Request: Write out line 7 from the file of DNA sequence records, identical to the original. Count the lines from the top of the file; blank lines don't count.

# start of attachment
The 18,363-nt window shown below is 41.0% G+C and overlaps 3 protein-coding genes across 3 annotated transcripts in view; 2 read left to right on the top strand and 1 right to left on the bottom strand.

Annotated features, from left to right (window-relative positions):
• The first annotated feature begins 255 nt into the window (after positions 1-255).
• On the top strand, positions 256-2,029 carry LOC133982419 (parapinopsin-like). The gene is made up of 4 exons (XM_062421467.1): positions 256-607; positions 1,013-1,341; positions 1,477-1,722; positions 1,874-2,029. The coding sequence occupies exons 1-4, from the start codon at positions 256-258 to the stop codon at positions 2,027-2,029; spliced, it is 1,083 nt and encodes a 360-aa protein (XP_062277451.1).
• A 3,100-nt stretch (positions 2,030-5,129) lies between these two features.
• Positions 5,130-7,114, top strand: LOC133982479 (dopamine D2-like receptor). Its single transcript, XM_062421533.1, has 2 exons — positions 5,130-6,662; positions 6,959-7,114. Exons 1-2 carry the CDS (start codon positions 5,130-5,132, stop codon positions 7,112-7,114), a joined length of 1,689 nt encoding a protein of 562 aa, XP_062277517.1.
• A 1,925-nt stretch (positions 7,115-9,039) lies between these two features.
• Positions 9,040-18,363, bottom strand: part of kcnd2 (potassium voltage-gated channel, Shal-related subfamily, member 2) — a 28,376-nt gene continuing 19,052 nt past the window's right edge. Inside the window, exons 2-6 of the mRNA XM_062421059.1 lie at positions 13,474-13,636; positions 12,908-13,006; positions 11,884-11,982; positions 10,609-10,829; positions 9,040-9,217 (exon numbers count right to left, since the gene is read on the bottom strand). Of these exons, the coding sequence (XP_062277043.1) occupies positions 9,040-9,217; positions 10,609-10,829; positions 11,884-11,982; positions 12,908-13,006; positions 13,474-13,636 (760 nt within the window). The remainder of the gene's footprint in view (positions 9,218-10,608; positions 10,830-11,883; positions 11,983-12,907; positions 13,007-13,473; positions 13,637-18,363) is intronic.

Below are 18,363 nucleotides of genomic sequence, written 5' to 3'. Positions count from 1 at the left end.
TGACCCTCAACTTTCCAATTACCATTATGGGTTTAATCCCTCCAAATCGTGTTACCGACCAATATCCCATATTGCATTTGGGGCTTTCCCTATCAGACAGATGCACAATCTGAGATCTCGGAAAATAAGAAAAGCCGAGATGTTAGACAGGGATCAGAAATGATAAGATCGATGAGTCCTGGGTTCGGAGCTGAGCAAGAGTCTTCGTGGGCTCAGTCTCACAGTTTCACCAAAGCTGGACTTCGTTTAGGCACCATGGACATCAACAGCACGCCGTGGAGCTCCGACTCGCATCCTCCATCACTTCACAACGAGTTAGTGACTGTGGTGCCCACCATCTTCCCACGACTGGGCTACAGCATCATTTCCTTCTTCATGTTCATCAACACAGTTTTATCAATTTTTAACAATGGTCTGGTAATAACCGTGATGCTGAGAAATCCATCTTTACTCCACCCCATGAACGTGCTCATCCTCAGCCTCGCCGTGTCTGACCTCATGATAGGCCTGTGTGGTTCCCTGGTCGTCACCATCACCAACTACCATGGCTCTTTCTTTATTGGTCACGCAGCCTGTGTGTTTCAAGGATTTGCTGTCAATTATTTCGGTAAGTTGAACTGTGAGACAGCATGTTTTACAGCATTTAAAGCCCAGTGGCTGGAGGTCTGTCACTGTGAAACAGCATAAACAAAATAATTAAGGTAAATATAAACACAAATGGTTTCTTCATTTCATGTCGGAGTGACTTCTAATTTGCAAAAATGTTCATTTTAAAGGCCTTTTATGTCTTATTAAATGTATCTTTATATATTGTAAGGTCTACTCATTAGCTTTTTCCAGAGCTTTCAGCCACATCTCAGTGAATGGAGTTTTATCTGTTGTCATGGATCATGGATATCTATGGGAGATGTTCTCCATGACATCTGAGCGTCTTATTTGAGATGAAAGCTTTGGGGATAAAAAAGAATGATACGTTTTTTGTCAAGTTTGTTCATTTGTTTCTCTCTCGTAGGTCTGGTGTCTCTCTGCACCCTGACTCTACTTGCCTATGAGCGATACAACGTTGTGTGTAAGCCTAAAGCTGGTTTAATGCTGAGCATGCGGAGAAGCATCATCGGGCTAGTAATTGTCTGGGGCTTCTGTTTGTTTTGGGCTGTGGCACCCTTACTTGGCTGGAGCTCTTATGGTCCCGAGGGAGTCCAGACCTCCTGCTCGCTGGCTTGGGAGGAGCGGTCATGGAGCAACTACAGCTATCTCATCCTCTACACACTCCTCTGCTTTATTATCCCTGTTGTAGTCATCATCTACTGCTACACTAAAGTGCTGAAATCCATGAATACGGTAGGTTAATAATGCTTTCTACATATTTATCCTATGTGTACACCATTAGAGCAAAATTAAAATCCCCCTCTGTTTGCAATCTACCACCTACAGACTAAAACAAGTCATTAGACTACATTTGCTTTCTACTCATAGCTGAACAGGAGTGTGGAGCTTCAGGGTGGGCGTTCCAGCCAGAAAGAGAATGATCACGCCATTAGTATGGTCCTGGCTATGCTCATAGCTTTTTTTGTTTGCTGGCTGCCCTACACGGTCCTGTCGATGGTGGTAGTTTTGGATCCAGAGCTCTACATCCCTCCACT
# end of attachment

• A 1,925-nt stretch (positions 7,115-9,039) lies between these two features.